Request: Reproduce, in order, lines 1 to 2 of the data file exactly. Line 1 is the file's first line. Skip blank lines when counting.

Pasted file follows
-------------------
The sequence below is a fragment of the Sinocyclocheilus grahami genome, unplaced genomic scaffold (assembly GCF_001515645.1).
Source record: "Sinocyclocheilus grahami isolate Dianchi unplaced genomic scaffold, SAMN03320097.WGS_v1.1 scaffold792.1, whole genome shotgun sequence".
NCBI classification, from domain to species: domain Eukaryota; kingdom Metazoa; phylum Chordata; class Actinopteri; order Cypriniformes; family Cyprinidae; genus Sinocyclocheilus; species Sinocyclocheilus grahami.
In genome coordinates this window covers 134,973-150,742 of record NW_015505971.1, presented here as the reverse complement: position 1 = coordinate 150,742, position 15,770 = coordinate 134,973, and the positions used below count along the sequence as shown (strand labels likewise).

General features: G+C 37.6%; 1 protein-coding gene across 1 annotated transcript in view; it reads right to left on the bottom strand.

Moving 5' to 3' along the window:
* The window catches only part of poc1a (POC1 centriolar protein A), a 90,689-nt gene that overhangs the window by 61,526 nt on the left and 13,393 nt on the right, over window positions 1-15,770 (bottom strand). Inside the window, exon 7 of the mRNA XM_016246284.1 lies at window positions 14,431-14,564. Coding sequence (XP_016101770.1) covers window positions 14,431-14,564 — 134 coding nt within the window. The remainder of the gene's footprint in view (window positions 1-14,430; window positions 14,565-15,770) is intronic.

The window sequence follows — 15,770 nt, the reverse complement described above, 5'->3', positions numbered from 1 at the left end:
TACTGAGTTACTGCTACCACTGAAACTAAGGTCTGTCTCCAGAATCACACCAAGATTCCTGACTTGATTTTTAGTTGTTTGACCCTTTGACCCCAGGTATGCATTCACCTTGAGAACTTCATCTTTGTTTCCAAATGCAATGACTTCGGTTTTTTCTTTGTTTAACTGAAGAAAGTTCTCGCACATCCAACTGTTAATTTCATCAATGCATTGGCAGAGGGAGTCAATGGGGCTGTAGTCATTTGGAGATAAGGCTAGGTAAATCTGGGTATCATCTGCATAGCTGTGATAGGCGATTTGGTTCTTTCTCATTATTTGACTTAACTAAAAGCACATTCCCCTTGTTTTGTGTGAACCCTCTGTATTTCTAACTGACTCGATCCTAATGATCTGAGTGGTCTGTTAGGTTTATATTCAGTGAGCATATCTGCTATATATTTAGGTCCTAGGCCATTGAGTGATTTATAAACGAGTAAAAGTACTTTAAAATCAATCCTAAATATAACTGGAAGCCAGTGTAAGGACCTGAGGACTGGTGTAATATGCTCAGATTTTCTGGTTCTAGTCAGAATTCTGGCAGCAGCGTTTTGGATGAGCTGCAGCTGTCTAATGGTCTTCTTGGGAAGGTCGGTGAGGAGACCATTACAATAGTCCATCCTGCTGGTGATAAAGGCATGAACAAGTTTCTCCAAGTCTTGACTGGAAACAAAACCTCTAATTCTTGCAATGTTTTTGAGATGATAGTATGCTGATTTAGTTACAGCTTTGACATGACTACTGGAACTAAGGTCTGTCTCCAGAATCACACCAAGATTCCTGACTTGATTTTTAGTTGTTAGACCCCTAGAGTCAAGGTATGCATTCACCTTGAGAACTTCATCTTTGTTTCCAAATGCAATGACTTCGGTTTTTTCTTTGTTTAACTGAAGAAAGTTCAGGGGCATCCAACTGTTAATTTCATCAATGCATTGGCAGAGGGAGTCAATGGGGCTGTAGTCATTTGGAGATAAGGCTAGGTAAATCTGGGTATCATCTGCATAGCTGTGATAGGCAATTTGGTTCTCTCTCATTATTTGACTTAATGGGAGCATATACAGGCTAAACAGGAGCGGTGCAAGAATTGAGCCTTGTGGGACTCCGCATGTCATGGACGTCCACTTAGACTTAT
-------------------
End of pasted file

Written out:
The sequence below is a fragment of the Sinocyclocheilus grahami genome, unplaced genomic scaffold (assembly GCF_001515645.1).
Source record: "Sinocyclocheilus grahami isolate Dianchi unplaced genomic scaffold, SAMN03320097.WGS_v1.1 scaffold792.1, whole genome shotgun sequence".